To the editor:
I applaud Managing Editor Tim Hennagir for the exhaustive and very necessary piece in last week’s Monticello Times (“Former St. Henry’s pastor, music director Harry Walsh answers questions about allegations, tries to clear reputation”).
I’ve known Harry Walsh for almost three decades since he first arrived in Monticello as parish priest at St. Henry’s in 1985.
Though never a parishioner, we became both professional and personal friends. At his church, members cherished his homilies (delivered with a distinctive Irish brogue and a genuine human touch) and loved his religious, musical creations.
In his service to Monticello, Harry’s congregation became far larger than his Catholic flock.
When he left the day-to-day parish priesthood, he ministered and counseled to Catholics and non-Catholics alike. His work took him to troubled teenagers, the jailed at Wright Country, prisoners at St. Cloud…and individuals who were in need of his sage advice.
Harry touched my own family, playing the organ at the nursing home for my late father and being a calm, perceptive voice when my mother needed his friendship and counsel.
My parents joined many Monticelloans who enjoyed his music, brought to both the nursing home here and Mississippi Shores, where my mother resides.
It’s been my personal belief – now buffeted by Hennagir’s research – that Harry Walsh should never have been placed on lists of Catholic priests who committed sexual abuse of young people.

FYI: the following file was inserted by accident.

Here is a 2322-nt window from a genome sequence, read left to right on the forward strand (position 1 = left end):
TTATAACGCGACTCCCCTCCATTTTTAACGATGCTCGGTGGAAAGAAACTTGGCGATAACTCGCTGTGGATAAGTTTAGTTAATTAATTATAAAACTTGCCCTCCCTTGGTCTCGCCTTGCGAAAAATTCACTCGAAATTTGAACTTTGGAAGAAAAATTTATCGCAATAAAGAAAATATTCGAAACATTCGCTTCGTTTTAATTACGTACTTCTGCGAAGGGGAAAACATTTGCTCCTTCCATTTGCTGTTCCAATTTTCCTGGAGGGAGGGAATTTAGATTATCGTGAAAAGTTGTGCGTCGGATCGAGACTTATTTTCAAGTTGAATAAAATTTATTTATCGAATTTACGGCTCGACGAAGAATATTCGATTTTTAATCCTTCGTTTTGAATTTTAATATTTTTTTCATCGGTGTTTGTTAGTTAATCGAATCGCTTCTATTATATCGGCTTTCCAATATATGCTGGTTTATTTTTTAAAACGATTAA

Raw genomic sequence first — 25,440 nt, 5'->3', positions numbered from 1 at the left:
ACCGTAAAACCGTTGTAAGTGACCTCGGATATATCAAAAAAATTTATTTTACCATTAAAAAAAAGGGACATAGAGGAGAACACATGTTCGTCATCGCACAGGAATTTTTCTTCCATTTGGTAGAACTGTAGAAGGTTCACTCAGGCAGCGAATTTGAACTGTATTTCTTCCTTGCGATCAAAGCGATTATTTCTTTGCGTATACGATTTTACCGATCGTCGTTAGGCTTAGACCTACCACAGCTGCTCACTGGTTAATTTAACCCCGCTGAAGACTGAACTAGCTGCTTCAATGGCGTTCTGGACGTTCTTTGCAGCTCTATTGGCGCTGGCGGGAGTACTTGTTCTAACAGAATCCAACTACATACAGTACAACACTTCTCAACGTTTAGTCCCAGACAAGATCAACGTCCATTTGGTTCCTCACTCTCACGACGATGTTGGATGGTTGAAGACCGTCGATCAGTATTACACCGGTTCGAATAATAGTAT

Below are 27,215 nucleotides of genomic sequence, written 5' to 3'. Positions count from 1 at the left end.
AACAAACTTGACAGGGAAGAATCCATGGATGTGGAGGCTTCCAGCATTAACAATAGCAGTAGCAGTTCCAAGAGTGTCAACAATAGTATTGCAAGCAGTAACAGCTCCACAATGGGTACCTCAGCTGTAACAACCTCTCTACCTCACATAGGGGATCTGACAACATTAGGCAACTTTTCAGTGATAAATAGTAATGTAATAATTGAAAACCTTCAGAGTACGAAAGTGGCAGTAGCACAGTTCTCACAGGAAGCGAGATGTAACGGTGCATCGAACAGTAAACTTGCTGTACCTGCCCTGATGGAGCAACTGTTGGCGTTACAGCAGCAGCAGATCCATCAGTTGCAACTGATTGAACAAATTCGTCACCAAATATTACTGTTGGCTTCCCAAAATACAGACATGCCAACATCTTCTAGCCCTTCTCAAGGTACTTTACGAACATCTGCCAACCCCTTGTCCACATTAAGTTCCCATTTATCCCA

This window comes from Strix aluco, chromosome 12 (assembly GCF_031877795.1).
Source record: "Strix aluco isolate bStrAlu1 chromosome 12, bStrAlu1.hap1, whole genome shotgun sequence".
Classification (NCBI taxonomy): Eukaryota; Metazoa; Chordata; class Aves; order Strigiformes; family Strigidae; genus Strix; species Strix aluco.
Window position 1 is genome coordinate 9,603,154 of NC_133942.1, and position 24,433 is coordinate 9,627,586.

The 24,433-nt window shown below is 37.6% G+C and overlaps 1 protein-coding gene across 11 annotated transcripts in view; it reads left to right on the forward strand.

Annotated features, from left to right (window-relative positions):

Had a thorough investigation or full disclosure been done by archdioceses, I assess, Harry’s name would not have appeared.
Having combed the lists to find priests who could be found and identified, Harry Walsh emerged – alive, living nearby and even open to an interview.
But I wish my colleagues in the Twin Cities media had dug deeper and discovered what I believe is the truth: There’s no validity to the charges and a grave injustice was done by the considerable reporting and wide dissemination of the story.
The result has been devastating to Harry. At a time that he should have been celebrating his 80th birthday (perhaps with a public open house in Monticello), he’s had to quietly but determinably fight to save his reputation and protect his livelihood.
Part-time, paying jobs have regrettably been lost…as have countless, I’m guessing, nights of sleep.
I still have hopes that Minnesota Public Radio, the Twin Cities dailies and the broadcast media will return to this case and publish the whole story.
I’m proud that his hometown newspaper, the Times, hasn’t forgotten Harry Walsh.
Donald Q. Smith